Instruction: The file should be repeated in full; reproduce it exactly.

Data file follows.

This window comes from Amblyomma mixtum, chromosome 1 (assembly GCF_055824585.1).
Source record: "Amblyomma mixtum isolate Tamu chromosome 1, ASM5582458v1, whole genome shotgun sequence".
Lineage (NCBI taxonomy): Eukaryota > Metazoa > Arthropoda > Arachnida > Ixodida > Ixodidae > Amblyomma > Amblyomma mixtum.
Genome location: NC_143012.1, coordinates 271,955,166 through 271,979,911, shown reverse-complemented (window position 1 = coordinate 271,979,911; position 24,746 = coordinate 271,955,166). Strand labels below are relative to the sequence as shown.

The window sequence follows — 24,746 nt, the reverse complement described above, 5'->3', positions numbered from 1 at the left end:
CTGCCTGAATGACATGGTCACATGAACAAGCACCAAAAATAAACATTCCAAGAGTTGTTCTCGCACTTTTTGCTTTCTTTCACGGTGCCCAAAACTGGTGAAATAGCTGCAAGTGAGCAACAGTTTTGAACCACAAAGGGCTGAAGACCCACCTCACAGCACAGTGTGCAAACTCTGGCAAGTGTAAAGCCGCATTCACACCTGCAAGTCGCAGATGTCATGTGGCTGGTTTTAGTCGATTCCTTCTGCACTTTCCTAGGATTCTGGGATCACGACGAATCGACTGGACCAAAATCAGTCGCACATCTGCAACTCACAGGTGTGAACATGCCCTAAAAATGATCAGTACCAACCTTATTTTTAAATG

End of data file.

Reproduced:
This window comes from Amblyomma mixtum, chromosome 1 (assembly GCF_055824585.1).
Source record: "Amblyomma mixtum isolate Tamu chromosome 1, ASM5582458v1, whole genome shotgun sequence".
Lineage (NCBI taxonomy): Eukaryota > Metazoa > Arthropoda > Arachnida > Ixodida > Ixodidae > Amblyomma > Amblyomma mixtum.
Genome location: NC_143012.1, coordinates 271,955,166 through 271,979,911, shown reverse-complemented (window position 1 = coordinate 271,979,911; position 24,746 = coordinate 271,955,166). Strand labels below are relative to the sequence as shown.

The window sequence follows — 24,746 nt, the reverse complement described above, 5'->3', positions numbered from 1 at the left end:
CTGCCTGAATGACATGGTCACATGAACAAGCACCAAAAATAAACATTCCAAGAGTTGTTCTCGCACTTTTTGCTTTCTTTCACGGTGCCCAAAACTGGTGAAATAGCTGCAAGTGAGCAACAGTTTTGAACCACAAAGGGCTGAAGACCCACCTCACAGCACAGTGTGCAAACTCTGGCAAGTGTAAAGCCGCATTCACACCTGCAAGTCGCAGATGTCATGTGGCTGGTTTTAGTCGATTCCTTCTGCACTTTCCTAGGATTCTGGGATCACGACGAATCGACTGGACCAAAATCAGTCGCACATCTGCAACTCACAGGTGTGAACATGCCCTAAAAATGATCAGTACCAACCTTATTTTTAAATG